After leaving office in November, former German Chancellor Gerhard Schröder wasted no time sprucing up his résumé. He took a job as consultant with Swiss publishers Ringier in November; he even attended a rural language school in Wales to brush up on his English. Russian, though, might have been a better choice. Only weeks after brokering, as Chancellor, a deal with Russian President Vladimir Putin for a gas pipeline linking the two countries, Schröder earlier this month stepped into the role of project chairman. Set to start piping gas into Europe in 2010, the $5-billion North European Gas Pipeline is controlled by Gazprom, Russia's state-run natural gas supplier.
Schröder appears not to have broken any rules there are none governing the conduct of former Chancellors but his close relationship with Putin triggered charges of cronyism from German politicians, as well as claims that he's sold his country out. "Gazprom is Putin and Putin is Gazprom. By taking this job, Schröder has made himself a salesman for Putin's politics," alleges Reinhard Bütikofer, a leader of Germany's Greens. Now there are calls for a code of conduct governing former politicians' access to the private sector. Schröder brushed off the criticism as "a lot of nonsense," reportedly suggesting he might sue one German tabloid for allegedly overstating his salary.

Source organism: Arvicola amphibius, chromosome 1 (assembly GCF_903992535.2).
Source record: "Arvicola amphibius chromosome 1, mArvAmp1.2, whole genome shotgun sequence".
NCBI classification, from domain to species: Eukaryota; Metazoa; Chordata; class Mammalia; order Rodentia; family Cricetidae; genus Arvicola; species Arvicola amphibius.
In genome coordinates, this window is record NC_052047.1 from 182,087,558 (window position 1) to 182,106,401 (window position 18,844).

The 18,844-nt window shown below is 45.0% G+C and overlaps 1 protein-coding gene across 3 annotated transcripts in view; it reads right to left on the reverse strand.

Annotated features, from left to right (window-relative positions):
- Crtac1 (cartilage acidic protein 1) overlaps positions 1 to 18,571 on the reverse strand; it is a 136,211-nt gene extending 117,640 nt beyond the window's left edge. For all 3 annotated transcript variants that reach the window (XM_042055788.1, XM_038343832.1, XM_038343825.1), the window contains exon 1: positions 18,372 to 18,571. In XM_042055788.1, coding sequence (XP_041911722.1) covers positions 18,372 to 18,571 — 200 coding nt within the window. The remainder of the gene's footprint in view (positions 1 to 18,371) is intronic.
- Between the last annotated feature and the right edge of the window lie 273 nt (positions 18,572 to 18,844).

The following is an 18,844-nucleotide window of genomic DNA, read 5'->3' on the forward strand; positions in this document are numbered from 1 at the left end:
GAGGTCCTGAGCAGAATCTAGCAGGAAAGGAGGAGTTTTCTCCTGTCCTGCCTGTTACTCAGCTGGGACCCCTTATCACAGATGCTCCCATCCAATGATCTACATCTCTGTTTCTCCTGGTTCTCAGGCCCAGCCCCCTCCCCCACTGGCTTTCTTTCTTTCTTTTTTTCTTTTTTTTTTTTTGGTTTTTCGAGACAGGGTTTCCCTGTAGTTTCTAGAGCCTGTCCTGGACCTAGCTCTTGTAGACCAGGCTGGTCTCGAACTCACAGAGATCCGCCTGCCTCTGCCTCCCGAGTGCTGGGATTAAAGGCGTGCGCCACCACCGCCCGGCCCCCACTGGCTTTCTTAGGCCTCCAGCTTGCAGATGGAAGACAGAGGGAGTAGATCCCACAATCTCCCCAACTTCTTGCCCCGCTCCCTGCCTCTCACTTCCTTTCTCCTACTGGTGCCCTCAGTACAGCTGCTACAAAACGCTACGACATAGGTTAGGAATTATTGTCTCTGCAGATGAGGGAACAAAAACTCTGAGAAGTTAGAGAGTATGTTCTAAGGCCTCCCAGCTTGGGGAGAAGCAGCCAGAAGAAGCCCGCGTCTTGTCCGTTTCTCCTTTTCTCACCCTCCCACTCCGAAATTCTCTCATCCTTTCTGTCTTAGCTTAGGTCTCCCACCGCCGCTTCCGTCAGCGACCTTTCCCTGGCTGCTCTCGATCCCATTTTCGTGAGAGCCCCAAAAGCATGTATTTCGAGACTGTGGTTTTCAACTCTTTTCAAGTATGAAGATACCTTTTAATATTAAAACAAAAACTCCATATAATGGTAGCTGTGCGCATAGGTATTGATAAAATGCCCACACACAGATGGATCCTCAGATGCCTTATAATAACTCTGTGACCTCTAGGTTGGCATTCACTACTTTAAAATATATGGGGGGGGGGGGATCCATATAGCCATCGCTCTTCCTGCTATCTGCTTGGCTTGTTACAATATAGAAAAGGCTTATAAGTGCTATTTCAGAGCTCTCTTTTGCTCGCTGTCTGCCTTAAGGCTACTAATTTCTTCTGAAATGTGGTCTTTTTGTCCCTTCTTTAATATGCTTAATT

Still, Russia seems to be courting pols in the West. Reports claim Putin earlier this month offered the chairmanship of Russian state oil firm Rosneft to former U.S. Commerce Secretary Donald Evans, a close friend of President Bush. Rosneft is readying for an IPO next year, after picking up the production arm of its dismembered rival Yukos in a state-sponsored auction a year ago. Sources close to Evans won't confirm or deny the offer, saying only that Evans supports closer commercial ties between the U.S. and Russia.